Jurassic wish comes true
McGill dinosaur expert helps make cancer patient paleontologist for a day
By Neale McDevitt
In many ways, Damien Buckley is a typical 12-year-old boy – starting with his love of dinosaurs. But in another way, the Barrie, Ont. native is not at all like most little boys. Damien has T-Cell Acute Lymphoblastic Leukemia, an aggressive form of cancer.
So when the Make A Wish Foundation told him to pick a dream, any dream, what did Damien chose? He picked a dino date with McGill paleontologist Hans Larsson, a man he had recently seen in a documentary on dinosaurs while he was in the hospital undergoing treatment. Since that day, Larsson was on top of Damien’s list of people he most wanted to meet.
“It was very humbling,” said Larsson. “Damien could have gone to Disneyland – could have done anything – but he chose to spend the day talking shop with David and myself.” David is David Evans, curator, vertebrate paleontology (Dinosaurs) of the Royal Ontario Museum, holder of one of the world’s best dinosaur collections, and the logical place for these three dinosaur lovers to geek out over fossils.
Larsson and Evans gave Damien the VIP (Very Important Paleontologist) tour of both the Temerty Gallery of Dinosaurs and the Schad Gallery of Biodiversity. The gallery visits were followed by time in the lab, preparing new dinosaur material.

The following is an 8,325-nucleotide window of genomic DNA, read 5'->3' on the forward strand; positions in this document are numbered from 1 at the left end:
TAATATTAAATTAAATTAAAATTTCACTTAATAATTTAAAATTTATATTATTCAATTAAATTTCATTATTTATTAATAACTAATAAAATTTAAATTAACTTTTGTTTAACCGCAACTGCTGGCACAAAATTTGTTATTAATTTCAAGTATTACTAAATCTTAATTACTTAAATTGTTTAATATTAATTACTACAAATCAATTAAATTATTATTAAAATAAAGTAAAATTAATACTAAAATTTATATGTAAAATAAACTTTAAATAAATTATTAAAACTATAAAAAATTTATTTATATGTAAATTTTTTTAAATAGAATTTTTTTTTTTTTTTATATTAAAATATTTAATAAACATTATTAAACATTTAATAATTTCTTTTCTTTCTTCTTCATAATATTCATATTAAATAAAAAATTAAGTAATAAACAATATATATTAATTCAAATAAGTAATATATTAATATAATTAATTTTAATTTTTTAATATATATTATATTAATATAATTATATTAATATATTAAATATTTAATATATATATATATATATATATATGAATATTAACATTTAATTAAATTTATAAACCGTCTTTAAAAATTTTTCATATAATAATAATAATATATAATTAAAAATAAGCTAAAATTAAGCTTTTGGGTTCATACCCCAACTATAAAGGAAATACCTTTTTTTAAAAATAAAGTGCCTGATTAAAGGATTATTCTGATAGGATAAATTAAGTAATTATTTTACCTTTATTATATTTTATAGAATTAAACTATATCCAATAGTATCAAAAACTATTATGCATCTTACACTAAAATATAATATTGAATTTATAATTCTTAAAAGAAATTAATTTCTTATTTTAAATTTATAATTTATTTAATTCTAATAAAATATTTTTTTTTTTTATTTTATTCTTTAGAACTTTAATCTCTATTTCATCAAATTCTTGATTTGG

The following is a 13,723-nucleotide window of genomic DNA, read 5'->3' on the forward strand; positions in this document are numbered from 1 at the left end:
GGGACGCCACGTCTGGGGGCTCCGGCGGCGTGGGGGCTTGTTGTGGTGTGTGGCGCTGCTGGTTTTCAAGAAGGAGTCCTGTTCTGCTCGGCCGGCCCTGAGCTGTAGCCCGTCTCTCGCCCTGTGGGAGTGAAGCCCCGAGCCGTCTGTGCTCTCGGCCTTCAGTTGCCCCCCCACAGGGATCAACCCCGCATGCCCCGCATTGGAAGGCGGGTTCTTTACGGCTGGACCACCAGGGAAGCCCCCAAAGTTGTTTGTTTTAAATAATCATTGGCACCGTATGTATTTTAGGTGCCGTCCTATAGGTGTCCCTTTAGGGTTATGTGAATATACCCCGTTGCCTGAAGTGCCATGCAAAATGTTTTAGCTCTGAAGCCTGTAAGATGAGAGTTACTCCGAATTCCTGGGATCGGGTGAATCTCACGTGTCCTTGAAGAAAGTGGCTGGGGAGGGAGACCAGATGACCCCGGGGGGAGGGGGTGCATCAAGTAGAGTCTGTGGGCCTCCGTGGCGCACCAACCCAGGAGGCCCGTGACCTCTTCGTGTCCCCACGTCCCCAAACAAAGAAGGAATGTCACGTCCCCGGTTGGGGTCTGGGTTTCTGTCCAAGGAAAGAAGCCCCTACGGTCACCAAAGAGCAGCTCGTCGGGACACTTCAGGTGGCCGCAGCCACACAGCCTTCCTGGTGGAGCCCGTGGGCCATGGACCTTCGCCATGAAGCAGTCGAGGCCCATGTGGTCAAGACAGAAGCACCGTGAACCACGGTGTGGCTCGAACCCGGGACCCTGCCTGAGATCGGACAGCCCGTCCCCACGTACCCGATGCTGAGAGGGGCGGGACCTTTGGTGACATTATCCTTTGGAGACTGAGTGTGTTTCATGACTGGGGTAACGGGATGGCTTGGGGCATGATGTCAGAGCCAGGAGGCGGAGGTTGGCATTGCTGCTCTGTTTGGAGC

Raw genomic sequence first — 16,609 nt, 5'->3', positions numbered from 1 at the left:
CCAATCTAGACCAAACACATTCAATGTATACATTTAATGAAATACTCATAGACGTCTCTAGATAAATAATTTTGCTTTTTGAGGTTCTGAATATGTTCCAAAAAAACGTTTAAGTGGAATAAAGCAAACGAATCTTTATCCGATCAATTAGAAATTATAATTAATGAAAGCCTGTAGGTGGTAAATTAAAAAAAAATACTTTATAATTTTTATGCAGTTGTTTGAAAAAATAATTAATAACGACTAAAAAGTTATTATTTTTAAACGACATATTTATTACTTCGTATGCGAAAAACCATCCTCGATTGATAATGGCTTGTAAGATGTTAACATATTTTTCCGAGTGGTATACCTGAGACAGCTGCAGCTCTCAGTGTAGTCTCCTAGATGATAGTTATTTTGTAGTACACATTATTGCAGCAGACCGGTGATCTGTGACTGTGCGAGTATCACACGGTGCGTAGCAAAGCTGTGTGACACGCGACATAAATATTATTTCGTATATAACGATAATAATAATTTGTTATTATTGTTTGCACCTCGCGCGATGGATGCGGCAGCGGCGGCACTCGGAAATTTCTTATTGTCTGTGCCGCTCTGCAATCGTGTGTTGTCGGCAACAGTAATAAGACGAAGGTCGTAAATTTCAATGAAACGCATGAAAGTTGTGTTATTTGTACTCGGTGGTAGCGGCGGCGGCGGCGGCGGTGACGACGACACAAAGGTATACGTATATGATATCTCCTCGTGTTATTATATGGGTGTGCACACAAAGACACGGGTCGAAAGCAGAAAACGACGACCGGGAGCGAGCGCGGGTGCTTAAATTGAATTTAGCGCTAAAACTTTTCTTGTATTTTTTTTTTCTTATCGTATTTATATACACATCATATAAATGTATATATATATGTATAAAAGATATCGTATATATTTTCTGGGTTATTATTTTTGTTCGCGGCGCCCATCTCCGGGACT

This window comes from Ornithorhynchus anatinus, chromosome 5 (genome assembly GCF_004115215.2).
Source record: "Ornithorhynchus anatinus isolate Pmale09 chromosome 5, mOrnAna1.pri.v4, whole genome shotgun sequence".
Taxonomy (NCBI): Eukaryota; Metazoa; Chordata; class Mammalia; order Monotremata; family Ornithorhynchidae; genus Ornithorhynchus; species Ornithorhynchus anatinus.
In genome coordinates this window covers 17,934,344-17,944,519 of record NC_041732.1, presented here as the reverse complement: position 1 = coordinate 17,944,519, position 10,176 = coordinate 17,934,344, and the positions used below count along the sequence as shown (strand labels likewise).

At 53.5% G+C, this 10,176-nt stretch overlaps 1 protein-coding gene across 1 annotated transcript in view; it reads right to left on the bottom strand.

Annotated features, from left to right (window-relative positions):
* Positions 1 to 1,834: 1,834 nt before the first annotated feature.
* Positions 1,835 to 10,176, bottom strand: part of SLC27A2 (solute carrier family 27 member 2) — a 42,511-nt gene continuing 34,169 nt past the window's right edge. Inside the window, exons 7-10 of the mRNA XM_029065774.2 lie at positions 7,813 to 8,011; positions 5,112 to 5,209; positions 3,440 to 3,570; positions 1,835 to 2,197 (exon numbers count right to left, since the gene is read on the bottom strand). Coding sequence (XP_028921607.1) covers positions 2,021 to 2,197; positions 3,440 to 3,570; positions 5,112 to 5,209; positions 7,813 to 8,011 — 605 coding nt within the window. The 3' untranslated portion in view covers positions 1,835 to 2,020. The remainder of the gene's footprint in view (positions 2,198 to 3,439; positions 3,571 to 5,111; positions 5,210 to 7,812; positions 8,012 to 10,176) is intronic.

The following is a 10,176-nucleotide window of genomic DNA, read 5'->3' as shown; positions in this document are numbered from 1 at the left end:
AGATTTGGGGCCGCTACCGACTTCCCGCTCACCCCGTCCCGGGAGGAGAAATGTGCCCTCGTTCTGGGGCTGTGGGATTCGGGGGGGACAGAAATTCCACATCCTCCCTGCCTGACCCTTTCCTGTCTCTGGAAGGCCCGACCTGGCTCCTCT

While the day was ostensibly to give Damien the chance to pick the brains of two of the nation’s leading dinosaur experts, Larsson and Evans quickly learned that, in many ways, they were the ones who had to keep up. “Damien really knew his stuff,” said Larsson, clearly impressed. “Not only did he know every dinosaur in the gallery, but he could tell us how big they were, how fast they moved, what they ate… He even knew a few that I didn’t know because they are no longer classified as dinosaurs.”
At one point, Damien was presented with a rack of mammoth bones and was given the task to identify what he was looking at. “He felt the ends of the bones and said ‘I don’t think they are dinosaur bones,’ because they were rounded, defined surfaces – typical of a mammal,” said Larsson. “Damien is incredible.”
And how did Damien enjoy the day? While he wasn’t available for an interview with the Reporter, during a T.V. interview he was asked to rate his day with Larsson and Evans on a scale from 1 to 10. “Eleven,” said Damien, with a smile that told the whole story.